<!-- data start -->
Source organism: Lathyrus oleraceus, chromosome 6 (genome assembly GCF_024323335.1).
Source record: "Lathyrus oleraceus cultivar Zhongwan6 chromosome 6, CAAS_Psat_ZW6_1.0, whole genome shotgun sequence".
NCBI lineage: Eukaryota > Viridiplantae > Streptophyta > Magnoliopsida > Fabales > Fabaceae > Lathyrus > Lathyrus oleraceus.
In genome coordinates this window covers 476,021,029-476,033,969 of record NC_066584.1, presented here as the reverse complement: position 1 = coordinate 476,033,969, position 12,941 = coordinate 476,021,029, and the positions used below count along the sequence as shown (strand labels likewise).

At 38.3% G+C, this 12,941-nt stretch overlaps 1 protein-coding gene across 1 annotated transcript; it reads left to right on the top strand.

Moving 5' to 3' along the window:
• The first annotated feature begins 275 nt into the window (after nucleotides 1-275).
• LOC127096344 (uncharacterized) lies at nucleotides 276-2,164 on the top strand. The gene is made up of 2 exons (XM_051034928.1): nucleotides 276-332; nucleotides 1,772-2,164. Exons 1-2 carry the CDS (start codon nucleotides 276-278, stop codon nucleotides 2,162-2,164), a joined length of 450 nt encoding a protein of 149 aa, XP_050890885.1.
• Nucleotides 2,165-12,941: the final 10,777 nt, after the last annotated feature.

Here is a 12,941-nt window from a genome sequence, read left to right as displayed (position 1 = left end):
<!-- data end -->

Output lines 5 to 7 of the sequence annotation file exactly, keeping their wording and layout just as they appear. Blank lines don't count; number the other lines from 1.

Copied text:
At 38.3% G+C, this 12,941-nt stretch overlaps 1 protein-coding gene across 1 annotated transcript; it reads left to right on the top strand.

Moving 5' to 3' along the window:
• The first annotated feature begins 275 nt into the window (after nucleotides 1-275).